No towns in France should be garrisoned by troops other than the king's.
Some of the cities that he thus conquered he garrisoned with Gauls.
Such strong places as then stood in England were garrisoned by foreigners, and other Normans were settled in the towns.
They fortified and garrisoned this city, and made it the center of their operations in Spain.
I have now accumulated stores at Allatoona and Marietta, both fortified and garrisoned points.
That tower is garrisoned and bulwarked by the attributes of His own everlasting nature.
It is a garrisoned city, and has fortifications considered impregnable.
The soldiers who had garrisoned it fled in confusion to the city.
When the English took Cuttack this fort was garrisoned by the Mahrattas.
The centre one is about three miles off from shore, and is garrisoned by 1200 men.
c.1300, "store, treasure," from Old French garison "defense" (Modern French guérison "cure, recovery, healing") from garir "defend" (see garret). Meaning "fortified stronghold" is from early 15c.; that of "body of troops in a fortress" is from mid-15c., a sense taken over from Middle English garnison "body of armed men" (late 14c.), from Old French garnison "provision, munitions," from garnir "to furnish, provide."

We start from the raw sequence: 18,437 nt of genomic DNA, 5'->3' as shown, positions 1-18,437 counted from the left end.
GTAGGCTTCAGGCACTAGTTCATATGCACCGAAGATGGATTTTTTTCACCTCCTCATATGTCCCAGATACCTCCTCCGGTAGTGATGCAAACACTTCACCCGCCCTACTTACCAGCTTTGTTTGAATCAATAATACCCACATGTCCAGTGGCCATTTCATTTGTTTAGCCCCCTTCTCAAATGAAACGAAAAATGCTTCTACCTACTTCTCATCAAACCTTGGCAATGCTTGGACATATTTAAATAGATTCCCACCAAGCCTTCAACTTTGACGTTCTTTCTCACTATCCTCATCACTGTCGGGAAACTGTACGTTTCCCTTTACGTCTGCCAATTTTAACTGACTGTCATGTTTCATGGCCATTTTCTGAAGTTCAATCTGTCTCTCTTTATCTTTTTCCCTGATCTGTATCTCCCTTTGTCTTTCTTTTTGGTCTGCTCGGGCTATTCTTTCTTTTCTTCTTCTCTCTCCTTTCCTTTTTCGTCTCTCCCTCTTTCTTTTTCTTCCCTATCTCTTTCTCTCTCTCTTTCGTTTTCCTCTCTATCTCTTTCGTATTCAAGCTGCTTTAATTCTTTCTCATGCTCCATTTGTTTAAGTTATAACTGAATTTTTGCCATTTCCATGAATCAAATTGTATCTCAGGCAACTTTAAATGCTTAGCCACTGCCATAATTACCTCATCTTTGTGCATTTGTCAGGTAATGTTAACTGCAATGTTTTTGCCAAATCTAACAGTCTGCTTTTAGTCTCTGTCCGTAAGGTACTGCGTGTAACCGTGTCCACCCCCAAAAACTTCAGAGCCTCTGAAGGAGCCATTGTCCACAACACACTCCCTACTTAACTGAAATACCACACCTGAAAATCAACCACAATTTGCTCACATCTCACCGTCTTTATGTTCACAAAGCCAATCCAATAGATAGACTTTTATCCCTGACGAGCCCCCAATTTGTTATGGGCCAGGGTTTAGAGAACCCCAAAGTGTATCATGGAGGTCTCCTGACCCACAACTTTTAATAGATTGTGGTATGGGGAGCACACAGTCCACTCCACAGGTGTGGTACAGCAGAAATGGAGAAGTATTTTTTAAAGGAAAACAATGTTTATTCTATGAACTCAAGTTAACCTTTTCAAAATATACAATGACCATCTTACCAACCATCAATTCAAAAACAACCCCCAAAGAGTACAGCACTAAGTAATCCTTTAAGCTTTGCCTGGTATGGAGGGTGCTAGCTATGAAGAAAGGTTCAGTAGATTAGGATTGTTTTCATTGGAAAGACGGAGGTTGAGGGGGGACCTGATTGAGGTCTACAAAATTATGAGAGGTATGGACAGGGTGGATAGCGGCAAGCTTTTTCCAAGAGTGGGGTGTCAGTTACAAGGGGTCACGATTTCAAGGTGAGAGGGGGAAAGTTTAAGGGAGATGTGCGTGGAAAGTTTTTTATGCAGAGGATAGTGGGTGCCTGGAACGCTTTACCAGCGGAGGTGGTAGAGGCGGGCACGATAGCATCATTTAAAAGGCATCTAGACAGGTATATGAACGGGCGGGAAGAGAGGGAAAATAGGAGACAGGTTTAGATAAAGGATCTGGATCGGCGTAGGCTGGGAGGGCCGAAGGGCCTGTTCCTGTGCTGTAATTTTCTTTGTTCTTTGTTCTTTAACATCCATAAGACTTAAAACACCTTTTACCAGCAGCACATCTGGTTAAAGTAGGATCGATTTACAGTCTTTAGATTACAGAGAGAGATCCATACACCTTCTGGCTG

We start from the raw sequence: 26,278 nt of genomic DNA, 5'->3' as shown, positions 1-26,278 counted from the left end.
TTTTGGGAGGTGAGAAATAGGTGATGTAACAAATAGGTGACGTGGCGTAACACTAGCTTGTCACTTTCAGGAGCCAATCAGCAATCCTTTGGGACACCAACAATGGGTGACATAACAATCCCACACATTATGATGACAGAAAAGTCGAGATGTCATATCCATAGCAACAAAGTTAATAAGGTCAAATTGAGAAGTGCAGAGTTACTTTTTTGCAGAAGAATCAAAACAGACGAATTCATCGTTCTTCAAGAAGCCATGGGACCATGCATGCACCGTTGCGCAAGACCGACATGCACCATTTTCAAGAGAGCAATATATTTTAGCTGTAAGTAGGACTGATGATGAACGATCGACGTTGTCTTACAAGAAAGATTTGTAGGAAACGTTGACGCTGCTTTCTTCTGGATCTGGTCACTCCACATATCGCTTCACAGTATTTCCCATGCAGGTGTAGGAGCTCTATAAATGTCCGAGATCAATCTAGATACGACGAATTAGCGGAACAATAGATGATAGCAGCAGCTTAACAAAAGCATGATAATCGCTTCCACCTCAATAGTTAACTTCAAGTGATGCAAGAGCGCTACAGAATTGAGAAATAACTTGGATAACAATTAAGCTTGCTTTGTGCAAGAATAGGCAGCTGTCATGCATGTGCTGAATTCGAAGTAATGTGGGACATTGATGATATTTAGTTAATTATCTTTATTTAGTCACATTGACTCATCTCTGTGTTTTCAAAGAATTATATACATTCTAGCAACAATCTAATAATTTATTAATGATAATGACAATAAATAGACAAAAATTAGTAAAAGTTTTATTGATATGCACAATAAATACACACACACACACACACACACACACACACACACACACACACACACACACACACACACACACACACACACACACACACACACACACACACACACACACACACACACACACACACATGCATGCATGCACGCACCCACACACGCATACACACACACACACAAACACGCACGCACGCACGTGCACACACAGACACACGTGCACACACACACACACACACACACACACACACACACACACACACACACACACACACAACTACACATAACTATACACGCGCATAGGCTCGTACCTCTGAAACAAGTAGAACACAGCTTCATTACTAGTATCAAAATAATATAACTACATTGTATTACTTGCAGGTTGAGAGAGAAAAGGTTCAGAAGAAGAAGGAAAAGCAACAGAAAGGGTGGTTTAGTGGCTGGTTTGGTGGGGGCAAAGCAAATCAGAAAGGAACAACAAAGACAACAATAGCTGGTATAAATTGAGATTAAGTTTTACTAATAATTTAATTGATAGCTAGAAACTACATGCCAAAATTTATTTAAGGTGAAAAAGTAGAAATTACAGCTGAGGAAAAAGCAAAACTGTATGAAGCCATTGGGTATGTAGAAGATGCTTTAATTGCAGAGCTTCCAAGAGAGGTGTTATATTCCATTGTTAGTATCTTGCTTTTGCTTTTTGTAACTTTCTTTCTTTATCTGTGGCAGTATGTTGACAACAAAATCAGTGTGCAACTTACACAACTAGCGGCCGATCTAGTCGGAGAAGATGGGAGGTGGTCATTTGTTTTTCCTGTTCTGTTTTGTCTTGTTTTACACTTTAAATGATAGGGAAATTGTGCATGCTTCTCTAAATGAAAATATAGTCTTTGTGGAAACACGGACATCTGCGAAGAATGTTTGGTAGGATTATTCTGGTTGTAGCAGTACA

1560s, from garrison (n.). Related: Garrisoned; garrisoning.
(1.) Heb. matstsab, a station; a place where one stands (1 Sam. 14:12); a military or fortified post (1 Sam. 13:23; 14:1, 4, 6, etc.). (2.) Heb. netsib, a prefect, superintendent; hence a military post (1 Sam. 10:5; 13:3, 4; 2 Sam. 8:6). This word has also been explained to denote a pillar set up to mark the Philistine conquest, or an officer appointed to collect taxes; but the idea of a military post seems to be the correct one. (3.) Heb. matstsebah, properly a monumental column; improperly rendered pl. "garrisons" in Ezek. 26:11; correctly in Revised Version "pillars," marg. "obelisks," probably an idolatrous image.